Now imagine one possible future. It's 2050, and rising sea temperatures caused by global climate change have killed the symbiotic algae that live inside the coral and sustain it. Their loss has left huge swaths of reef bleached and lifeless. Runoff from coastal farms, meanwhile, has clouded the water with sediment and poisoned sea grasses with pesticides. Almost all the fish are gone, and those that remain are hounded by boatloads of sunscreen-slathered tourists. This worst-case scenario is extreme but not impossible. Tourism, pollution, and coral bleaching already threaten the reef. A report commissioned by the Queensland government and the World Wide Fund for Nature in 2004 predicted that 95 percent of the reef's living coral could die by midcentury if ocean temperatures there rise by 2.7 degrees F, as scientists predict.
The Great Barrier Reef is just one of a growing number of unique places around the world that are under siege by forces both local and global. From Antarctica to the Everglades, from Venice to the mountainous forests of East Africa, climate change and encroaching civilization imperil many of the world's most distinctive destinations. The list of dangers includes rising sea levels, pollution, development, changing weather patterns, even the presence of well-meaning visitors. And what's at stake encompasses many of the world's natural and cultural treasures. Like species, places can become endangered. They can also be saved. Already some local rescue efforts are paying off, while preserving other places will require nothing short of a concerted planetwide effort.
"If you look hard enough, you can uncover some sort of looming threat in just about any destination," says Kimberly Lisagor, coauthor of Disappearing Destinations: 37 Places in Peril and What Can Be Done to Help Save Them, published last month by Vintage Books. Climate change is the most pervasive danger, she says, and also one of the toughest to fight. Some iconic places are literally melting away. Climatologists predict the glaciers of Mount Kilimanjaro, Africa's tallest peak and a linchpin of Tanzania's nearly $1 billion tourism industry, will be gone in less than 15 years. Glacier National Park in Montana may have to find a new name if its glaciers disappear before midcentury as they're expected to. And in Antarctica, which ice researcher Stephen Ackley of the University of Texas-San Antonio calls "the last pristine ecosystem on Earth," the disappearance of seasonal sea ice is every bit as much a threat to penguins and seals there as it is to polar bears and other species in the Arctic.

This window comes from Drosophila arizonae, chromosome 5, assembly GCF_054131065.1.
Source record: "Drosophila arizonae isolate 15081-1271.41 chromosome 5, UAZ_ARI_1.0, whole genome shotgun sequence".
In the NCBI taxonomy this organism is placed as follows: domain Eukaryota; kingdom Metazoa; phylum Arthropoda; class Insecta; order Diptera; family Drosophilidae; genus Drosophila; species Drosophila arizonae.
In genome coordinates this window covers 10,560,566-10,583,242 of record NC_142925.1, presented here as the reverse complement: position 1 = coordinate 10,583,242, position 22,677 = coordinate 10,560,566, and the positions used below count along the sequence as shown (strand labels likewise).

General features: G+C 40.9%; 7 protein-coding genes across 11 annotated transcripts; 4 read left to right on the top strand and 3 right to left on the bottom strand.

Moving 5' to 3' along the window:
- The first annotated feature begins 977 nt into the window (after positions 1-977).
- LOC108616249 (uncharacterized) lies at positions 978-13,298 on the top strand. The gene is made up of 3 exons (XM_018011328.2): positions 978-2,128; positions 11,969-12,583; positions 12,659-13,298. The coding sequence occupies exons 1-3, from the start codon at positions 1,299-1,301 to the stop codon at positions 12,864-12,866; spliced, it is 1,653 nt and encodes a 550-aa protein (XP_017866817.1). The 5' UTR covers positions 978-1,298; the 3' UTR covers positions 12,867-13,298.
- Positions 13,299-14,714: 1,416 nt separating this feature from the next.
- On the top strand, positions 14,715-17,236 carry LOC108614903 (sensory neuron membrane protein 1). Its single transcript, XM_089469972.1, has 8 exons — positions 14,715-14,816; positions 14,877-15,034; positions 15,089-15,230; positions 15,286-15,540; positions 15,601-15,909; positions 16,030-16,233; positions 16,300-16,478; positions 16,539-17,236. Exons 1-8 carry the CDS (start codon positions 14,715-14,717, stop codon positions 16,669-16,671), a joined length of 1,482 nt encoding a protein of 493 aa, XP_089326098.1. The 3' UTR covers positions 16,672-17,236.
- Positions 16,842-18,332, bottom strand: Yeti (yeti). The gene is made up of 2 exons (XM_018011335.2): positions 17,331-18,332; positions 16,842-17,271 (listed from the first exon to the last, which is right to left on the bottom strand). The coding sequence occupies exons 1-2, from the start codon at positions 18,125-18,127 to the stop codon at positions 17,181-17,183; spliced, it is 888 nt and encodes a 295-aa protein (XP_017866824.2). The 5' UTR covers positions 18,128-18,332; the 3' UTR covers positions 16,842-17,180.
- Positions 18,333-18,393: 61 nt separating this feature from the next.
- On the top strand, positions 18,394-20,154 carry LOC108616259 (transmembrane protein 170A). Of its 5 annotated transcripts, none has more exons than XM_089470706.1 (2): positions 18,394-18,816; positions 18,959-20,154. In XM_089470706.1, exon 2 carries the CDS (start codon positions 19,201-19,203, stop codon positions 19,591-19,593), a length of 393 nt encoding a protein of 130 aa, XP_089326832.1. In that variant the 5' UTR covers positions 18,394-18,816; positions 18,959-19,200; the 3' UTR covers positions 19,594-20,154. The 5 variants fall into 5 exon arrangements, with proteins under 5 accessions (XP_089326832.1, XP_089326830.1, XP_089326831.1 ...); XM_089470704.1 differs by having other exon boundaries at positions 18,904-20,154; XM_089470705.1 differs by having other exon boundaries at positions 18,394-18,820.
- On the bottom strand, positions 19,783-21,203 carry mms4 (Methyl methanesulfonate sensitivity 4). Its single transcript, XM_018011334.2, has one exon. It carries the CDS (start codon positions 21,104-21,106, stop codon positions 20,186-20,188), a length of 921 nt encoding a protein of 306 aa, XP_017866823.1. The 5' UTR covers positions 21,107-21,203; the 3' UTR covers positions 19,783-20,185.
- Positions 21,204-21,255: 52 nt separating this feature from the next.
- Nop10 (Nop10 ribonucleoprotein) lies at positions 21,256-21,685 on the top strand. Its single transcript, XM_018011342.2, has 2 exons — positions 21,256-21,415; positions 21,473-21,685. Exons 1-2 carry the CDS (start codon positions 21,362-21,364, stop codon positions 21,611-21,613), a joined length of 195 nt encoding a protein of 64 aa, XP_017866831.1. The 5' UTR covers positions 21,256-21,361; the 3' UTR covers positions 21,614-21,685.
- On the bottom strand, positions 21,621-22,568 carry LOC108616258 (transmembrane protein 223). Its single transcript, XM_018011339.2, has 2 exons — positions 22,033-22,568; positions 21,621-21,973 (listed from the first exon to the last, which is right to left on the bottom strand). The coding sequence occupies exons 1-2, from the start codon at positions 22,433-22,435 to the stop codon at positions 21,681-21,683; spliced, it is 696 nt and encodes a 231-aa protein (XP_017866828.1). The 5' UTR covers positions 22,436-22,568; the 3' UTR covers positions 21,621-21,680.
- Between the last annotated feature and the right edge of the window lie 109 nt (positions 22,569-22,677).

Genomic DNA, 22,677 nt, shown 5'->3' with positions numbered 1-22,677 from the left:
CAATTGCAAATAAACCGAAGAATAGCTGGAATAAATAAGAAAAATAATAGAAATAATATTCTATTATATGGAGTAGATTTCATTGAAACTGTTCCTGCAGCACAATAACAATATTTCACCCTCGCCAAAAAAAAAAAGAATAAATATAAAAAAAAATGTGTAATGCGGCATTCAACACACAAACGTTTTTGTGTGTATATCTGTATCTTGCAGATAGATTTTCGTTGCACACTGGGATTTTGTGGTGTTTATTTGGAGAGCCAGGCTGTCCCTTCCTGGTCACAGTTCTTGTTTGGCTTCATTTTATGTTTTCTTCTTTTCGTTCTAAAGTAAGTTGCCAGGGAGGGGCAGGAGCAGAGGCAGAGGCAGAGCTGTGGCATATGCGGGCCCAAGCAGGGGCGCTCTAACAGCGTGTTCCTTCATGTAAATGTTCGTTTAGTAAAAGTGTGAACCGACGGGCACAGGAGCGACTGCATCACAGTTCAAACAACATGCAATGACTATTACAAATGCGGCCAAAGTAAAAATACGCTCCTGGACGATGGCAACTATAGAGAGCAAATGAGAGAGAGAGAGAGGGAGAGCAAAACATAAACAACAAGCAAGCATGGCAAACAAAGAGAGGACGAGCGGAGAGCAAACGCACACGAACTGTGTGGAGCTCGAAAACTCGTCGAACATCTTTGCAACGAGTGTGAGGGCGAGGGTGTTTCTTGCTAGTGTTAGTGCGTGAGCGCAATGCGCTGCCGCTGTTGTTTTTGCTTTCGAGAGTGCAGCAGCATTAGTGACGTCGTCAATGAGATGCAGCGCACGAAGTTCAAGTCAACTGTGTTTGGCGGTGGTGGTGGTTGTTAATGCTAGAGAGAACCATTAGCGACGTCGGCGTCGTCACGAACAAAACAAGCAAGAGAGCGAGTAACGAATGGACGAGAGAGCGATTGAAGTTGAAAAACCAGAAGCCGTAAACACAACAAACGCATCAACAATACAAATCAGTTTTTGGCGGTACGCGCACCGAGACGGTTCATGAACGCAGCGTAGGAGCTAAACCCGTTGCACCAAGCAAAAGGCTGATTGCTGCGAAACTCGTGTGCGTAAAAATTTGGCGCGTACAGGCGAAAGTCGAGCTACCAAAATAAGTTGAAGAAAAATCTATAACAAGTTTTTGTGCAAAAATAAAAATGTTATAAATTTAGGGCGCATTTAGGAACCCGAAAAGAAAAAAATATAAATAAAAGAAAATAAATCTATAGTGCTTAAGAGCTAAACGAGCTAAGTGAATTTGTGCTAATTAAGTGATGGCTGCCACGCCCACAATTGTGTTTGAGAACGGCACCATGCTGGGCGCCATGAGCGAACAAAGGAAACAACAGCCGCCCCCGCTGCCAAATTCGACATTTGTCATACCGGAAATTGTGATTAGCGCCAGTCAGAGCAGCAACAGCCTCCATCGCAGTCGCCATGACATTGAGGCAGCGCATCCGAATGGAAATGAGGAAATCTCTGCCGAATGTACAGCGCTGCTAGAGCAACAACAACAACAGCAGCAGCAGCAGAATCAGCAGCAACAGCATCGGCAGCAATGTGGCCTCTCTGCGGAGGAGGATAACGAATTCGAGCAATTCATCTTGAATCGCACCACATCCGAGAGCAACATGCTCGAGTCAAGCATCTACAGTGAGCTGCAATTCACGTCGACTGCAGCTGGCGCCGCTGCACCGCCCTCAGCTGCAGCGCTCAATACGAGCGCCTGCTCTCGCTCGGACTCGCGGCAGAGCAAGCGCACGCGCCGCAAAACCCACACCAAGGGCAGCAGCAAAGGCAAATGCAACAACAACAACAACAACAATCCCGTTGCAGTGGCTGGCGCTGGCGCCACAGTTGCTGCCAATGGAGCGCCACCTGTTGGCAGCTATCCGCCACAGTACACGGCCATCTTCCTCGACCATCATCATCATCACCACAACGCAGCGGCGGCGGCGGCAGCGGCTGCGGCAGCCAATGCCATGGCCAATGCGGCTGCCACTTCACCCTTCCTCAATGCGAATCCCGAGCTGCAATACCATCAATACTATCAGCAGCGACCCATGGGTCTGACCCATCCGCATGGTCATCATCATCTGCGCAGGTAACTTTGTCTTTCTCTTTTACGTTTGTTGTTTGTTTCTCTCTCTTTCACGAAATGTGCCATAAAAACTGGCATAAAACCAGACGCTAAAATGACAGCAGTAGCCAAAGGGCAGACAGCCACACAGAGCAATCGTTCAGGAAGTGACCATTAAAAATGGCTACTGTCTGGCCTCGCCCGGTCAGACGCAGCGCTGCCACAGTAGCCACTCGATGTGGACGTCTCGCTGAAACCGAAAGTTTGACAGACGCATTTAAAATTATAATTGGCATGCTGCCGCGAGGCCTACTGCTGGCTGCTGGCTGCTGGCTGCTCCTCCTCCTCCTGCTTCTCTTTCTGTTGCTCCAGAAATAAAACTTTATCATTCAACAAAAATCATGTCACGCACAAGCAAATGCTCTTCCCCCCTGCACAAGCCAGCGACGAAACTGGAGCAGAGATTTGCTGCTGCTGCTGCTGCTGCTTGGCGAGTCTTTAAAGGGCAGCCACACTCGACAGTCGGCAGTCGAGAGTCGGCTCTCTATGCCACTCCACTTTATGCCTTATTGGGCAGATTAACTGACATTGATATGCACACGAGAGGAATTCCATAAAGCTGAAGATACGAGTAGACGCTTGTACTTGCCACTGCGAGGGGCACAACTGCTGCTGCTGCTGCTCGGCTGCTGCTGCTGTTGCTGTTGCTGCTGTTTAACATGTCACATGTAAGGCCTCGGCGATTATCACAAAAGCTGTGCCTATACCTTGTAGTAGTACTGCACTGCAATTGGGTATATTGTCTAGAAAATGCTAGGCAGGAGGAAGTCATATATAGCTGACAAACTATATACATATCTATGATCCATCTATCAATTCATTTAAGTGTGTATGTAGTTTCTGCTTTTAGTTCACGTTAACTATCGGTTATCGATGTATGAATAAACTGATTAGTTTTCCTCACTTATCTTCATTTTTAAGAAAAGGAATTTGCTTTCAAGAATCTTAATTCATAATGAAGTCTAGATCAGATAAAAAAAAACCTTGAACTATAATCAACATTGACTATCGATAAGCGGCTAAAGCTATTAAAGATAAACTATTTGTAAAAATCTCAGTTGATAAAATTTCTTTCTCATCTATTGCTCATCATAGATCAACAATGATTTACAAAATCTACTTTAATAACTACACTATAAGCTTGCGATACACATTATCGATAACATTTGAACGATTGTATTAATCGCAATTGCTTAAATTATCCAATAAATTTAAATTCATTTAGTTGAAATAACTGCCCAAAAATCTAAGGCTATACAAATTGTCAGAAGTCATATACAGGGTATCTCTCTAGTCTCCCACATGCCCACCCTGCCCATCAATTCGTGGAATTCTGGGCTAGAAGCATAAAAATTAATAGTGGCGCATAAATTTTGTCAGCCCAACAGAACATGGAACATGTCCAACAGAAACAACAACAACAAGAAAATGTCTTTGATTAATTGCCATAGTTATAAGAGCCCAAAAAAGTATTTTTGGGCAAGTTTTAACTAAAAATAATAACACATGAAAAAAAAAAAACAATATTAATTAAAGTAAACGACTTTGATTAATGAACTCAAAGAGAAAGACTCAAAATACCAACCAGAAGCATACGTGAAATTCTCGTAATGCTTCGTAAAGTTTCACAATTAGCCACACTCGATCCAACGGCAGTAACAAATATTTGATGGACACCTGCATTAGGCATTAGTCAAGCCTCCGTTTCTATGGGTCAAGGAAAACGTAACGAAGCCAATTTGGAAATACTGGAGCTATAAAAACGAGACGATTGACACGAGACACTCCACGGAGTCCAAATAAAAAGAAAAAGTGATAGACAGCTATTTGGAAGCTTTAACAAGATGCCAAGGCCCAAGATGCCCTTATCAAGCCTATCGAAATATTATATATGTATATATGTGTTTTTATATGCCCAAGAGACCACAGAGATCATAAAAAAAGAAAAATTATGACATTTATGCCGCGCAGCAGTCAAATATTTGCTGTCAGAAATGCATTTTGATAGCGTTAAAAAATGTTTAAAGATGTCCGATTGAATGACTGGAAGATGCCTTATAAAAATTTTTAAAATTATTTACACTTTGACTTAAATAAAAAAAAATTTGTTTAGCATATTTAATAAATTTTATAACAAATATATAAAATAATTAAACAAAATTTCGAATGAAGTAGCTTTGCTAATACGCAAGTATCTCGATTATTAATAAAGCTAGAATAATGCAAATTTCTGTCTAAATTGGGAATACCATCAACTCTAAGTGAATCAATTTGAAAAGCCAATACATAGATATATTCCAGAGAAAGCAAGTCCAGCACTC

The rising sea. Less ice means more water, and since many of the world's great cities are close to the coast, rising oceans may soon be lapping at their gates. Picture Venice as an archipelago of rooftop islands, with scuba divers swimming down its canals. A combination of sinking land, worsening storms, and rising sea levels is already nudging things in that direction. The seasonal high tides locals call acque alta now flood the city's famous lagoon a hundred times a year instead of six or seven, as they did a century ago. Salt water flowing in from the Adriatic Sea is causing centuries-old brick walls to crumble. "The city is being eaten by water," says Anna Somers Cocks, chairman of the nonprofit group Venice in Peril. "Ecologically, it's completely artificial, like New Orleans. It will survive as long as we want it to survive." The Italian government is hoping tat a controversial $7 billion system of movable floodgates, nicknamed "Moses," will save the city. Any allusion to the parting of seas is entirely intentional. When finished in 2012, the project will consist of 78 gates, each 98 feet high, that can be raised or lowered from the seabed in response to changing tides. Whether this will just postpone the inevitable--a slow-motion surrender to the rising sea--remains to be seen.